Posts Tagged ‘Nobel Prize’
This is my last blog of the year. Many thanks to all of you for taking the time to read my ramblings. Herewith twelve personal highlights from a fascinating, fun and fast-moving year in Sweden:
- January saw the first of many Ministerial visits this year. Lord Green, our Business Minister came for a big meeting on smart grids and renewable energy, one of many trade and investment sectors linking the UK and Sweden;
- February involved a two-day visit by Prime Minister David Cameron, here to attend the second Northern Future Forum, bringing together PMs and policy experts from the UK and the Nordic-Baltic countries, this year looking at the challenges and opportunities of an ageing society and how to get more women into the workforce.
- March was a particular highlight, with Their Royal Highnesses The Prince of Wales and Duchess of Cornwall, spending three days in and around Stockholm, looking at social integration, education, architecture, climate change, renewable energy and sustainable agriculture. All areas where our governments, businesses and societies are working together.
- April saw me in Gothenburg for a great event with British and Swedish business leaders and sportspeople marking 100 days to go the London Olympics.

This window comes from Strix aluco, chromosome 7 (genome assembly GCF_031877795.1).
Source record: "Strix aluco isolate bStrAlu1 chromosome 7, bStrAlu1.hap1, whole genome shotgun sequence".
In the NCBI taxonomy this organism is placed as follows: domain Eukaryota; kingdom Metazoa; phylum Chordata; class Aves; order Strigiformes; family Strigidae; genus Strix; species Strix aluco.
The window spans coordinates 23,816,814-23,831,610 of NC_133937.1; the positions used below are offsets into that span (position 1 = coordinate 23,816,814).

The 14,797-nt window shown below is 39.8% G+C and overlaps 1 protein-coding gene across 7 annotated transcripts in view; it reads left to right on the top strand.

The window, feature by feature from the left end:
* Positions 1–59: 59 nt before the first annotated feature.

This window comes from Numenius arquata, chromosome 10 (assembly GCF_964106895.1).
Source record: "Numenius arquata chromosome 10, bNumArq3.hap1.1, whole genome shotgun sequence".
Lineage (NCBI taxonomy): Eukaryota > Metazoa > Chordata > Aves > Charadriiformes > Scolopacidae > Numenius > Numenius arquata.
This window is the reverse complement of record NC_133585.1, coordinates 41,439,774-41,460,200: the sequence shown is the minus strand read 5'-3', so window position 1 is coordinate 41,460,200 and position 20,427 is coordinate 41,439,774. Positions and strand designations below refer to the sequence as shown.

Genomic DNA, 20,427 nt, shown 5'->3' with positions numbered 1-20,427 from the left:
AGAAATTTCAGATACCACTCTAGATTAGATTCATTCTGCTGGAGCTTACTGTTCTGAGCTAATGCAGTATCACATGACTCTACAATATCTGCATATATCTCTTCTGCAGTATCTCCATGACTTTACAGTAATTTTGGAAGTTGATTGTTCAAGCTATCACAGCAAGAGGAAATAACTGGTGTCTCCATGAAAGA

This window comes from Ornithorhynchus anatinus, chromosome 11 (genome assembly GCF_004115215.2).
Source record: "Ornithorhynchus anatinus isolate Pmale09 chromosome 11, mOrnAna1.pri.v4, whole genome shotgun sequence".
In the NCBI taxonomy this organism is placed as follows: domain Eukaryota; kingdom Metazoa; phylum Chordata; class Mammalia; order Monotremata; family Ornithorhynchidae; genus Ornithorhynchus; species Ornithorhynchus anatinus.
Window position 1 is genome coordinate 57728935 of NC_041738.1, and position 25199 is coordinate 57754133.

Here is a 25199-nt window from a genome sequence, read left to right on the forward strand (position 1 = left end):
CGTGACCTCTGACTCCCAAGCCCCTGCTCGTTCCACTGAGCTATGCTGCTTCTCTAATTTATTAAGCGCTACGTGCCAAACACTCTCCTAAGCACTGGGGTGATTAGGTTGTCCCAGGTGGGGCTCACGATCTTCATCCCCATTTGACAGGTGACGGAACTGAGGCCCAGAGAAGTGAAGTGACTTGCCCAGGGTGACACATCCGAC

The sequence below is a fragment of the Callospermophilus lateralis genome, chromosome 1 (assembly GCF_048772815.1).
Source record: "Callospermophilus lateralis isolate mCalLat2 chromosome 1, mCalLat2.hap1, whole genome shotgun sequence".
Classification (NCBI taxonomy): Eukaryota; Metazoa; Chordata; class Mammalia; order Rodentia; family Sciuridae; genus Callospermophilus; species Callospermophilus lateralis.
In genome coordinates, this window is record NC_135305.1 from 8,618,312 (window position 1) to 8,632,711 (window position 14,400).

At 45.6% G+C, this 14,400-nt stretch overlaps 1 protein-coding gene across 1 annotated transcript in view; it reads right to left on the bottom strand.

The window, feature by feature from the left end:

- May’s highlight was my first visit to Malmö, an opportunity to meet local politicians, journalists and business people and to talk to students at the university of Lund about the UK and Europe.
- In June, we hosted two big receptions, one in partnership with the BBC and one with Brunswick, to mark The Queen’s Diamond Jubilee, including a concert of English music from across the centuries. And it was a privilege to attend the centenary events for the Stockholm 1912 Olympics and to receive Stockholm’s good wishes for the London games.
- July meant Almedalen and several days of sunshine and seminars in the glorious surroundings of Visby.
- August included a lovely week’s break in Sandhamn, enjoying the splendours of the archipelago.
- September was visits season again, with the Head of the UK Civil Service coming to Stockholm to see how an Embassy works. Happily, he went away impressed!
- October saw two more excellent visits, by our Europe Minister, David Lidington and the Chief of the UK Defence Staff, Sir David Richards, talking respectively about the prosperity and security interests the UK and Sweden have in common.
- November saw England’s footballers given the honour of inaugurating the new Friends Arena and of being spectators to an amazing display by Zlatan!
- December saw a British winner! Sir John Gurdon received the Nobel Prize in Physiology or Medicine for his ground-breaking research on reprogramming of cells. Work begun 50 years ago, which has led to stem cell research and the promise of cures which will benefit our grandchildren’s generation. A forward-looking and cheerful note on which to end. Every best wish for a peaceful Christmas and prosperous New Year!